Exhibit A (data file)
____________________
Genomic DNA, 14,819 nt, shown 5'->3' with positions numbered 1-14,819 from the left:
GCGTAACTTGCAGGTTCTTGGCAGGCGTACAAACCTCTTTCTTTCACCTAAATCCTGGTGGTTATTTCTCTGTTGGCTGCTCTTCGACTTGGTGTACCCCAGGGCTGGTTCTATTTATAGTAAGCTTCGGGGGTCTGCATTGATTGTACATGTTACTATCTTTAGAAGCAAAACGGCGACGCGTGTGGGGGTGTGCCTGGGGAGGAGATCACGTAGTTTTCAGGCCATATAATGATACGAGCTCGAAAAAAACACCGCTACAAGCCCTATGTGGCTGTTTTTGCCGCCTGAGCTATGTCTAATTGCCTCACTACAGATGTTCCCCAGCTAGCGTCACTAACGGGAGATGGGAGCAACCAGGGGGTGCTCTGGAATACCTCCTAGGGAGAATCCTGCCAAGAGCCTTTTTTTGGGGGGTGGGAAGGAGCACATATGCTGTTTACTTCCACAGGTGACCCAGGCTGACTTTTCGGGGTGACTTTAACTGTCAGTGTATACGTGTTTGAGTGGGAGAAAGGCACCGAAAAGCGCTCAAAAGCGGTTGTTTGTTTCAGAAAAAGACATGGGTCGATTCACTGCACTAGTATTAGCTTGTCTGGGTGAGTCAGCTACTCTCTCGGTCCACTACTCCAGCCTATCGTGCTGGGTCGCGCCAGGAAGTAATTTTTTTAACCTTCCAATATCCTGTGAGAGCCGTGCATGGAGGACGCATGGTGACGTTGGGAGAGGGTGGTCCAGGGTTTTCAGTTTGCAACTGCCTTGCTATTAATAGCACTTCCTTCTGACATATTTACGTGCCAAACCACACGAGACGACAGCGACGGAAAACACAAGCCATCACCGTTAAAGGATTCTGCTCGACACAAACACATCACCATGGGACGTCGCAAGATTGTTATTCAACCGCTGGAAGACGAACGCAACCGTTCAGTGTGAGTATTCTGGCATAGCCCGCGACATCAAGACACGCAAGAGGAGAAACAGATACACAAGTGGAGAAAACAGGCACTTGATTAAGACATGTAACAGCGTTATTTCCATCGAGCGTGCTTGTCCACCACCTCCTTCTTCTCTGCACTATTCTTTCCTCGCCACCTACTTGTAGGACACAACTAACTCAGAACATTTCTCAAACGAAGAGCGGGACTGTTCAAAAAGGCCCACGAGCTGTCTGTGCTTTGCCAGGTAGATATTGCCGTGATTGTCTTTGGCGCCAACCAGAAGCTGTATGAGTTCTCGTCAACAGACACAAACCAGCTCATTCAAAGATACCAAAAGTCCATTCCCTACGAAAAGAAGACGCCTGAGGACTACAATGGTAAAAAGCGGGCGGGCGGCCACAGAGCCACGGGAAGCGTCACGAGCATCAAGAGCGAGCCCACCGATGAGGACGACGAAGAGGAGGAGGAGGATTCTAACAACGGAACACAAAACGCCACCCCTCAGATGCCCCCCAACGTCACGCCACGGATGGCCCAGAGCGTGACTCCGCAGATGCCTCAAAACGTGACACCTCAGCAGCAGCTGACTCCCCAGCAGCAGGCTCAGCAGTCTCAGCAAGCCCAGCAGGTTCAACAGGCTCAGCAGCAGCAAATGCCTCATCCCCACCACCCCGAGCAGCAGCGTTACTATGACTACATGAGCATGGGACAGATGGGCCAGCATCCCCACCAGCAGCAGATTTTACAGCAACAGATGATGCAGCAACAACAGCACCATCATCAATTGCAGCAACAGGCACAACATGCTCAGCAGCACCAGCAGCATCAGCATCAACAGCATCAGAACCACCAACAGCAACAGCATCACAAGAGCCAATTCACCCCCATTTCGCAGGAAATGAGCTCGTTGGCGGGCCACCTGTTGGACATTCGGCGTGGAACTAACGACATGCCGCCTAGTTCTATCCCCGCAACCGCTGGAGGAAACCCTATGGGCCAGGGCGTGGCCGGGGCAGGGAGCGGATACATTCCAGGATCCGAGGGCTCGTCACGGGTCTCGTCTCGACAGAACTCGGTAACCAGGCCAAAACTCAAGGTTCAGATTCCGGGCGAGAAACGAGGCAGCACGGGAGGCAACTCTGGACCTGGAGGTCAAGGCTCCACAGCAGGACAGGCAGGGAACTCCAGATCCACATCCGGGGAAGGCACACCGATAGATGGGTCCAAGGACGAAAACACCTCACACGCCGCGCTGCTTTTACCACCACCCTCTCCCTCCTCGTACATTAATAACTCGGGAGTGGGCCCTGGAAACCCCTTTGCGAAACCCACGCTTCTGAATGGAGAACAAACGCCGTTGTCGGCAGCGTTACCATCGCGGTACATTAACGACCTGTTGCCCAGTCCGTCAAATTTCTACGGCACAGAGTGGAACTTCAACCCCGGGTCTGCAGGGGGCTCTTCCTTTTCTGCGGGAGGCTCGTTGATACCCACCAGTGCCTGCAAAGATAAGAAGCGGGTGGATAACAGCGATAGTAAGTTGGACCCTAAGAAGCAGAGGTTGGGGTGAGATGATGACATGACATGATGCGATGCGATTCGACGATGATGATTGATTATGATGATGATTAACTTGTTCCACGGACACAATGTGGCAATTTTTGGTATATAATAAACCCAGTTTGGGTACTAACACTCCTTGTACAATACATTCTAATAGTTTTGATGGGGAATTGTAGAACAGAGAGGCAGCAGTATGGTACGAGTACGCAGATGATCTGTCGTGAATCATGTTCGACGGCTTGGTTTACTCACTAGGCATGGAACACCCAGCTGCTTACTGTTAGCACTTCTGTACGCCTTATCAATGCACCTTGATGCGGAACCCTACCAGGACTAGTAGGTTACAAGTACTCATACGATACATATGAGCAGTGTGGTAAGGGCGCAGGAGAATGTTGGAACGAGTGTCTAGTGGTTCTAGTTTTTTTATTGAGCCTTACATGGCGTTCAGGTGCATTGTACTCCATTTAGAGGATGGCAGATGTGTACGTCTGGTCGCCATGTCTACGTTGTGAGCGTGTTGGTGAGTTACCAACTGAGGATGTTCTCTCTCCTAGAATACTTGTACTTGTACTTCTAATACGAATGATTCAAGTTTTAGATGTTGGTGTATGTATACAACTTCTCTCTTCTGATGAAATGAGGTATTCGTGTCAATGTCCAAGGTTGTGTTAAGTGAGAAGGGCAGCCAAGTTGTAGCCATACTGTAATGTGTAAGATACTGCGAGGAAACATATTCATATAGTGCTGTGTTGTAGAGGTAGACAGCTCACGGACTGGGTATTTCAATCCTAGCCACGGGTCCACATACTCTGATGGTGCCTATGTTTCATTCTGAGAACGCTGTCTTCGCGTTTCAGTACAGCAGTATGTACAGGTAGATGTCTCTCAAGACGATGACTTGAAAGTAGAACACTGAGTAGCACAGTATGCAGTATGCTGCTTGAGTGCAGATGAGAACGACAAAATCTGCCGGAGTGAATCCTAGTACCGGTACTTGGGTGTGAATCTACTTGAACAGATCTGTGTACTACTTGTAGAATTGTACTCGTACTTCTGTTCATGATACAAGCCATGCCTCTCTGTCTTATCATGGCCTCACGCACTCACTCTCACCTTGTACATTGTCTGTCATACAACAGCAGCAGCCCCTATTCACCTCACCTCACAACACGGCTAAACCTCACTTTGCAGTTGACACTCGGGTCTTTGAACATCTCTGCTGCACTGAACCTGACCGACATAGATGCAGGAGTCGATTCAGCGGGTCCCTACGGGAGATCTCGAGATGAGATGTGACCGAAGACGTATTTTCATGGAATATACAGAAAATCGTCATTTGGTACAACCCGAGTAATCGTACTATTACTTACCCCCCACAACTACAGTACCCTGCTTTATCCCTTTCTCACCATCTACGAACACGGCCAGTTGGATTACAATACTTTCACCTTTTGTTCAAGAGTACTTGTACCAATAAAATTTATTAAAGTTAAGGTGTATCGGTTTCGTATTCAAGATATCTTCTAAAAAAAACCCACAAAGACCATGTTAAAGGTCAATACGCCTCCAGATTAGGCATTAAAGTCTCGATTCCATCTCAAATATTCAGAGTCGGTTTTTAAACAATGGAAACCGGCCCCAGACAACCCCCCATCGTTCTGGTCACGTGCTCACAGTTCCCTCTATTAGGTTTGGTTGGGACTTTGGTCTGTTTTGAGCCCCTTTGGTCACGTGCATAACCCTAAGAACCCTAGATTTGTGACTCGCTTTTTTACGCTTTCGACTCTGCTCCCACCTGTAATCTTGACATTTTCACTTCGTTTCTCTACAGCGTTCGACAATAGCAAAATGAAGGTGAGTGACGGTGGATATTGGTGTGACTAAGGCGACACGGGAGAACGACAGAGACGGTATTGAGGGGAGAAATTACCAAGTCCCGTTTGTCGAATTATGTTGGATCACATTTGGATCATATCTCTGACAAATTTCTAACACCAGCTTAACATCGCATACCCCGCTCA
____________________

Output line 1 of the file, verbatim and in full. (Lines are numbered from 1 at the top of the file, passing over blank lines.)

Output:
Genomic DNA, 14,819 nt, shown 5'->3' with positions numbered 1-14,819 from the left: